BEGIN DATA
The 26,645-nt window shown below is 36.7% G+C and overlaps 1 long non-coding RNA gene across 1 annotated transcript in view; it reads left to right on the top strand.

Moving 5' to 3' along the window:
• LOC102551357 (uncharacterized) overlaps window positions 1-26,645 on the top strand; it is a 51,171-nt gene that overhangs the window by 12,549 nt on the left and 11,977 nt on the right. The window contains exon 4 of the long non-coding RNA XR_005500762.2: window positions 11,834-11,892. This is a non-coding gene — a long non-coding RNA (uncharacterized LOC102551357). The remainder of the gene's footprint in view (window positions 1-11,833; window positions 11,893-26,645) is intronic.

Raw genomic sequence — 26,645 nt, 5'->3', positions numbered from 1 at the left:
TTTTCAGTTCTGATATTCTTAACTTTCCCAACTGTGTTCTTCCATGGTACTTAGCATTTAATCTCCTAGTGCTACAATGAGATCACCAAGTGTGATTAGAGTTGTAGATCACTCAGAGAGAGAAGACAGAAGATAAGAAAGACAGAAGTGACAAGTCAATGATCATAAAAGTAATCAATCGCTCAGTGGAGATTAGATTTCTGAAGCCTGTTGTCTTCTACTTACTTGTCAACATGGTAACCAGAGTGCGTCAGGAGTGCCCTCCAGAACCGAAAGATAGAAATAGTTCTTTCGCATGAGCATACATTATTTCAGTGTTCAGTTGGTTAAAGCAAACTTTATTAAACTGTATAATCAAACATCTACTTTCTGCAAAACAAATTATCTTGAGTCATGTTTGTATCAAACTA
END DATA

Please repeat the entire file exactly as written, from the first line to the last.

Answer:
The 26,645-nt window shown below is 36.7% G+C and overlaps 1 long non-coding RNA gene across 1 annotated transcript in view; it reads left to right on the top strand.

Moving 5' to 3' along the window:
• LOC102551357 (uncharacterized) overlaps window positions 1-26,645 on the top strand; it is a 51,171-nt gene that overhangs the window by 12,549 nt on the left and 11,977 nt on the right. The window contains exon 4 of the long non-coding RNA XR_005500762.2: window positions 11,834-11,892. This is a non-coding gene — a long non-coding RNA (uncharacterized LOC102551357). The remainder of the gene's footprint in view (window positions 1-11,833; window positions 11,893-26,645) is intronic.

Raw genomic sequence — 26,645 nt, 5'->3', positions numbered from 1 at the left:
TTTTCAGTTCTGATATTCTTAACTTTCCCAACTGTGTTCTTCCATGGTACTTAGCATTTAATCTCCTAGTGCTACAATGAGATCACCAAGTGTGATTAGAGTTGTAGATCACTCAGAGAGAGAAGACAGAAGATAAGAAAGACAGAAGTGACAAGTCAATGATCATAAAAGTAATCAATCGCTCAGTGGAGATTAGATTTCTGAAGCCTGTTGTCTTCTACTTACTTGTCAACATGGTAACCAGAGTGCGTCAGGAGTGCCCTCCAGAACCGAAAGATAGAAATAGTTCTTTCGCATGAGCATACATTATTTCAGTGTTCAGTTGGTTAAAGCAAACTTTATTAAACTGTATAATCAAACATCTACTTTCTGCAAAACAAATTATCTTGAGTCATGTTTGTATCAAACTA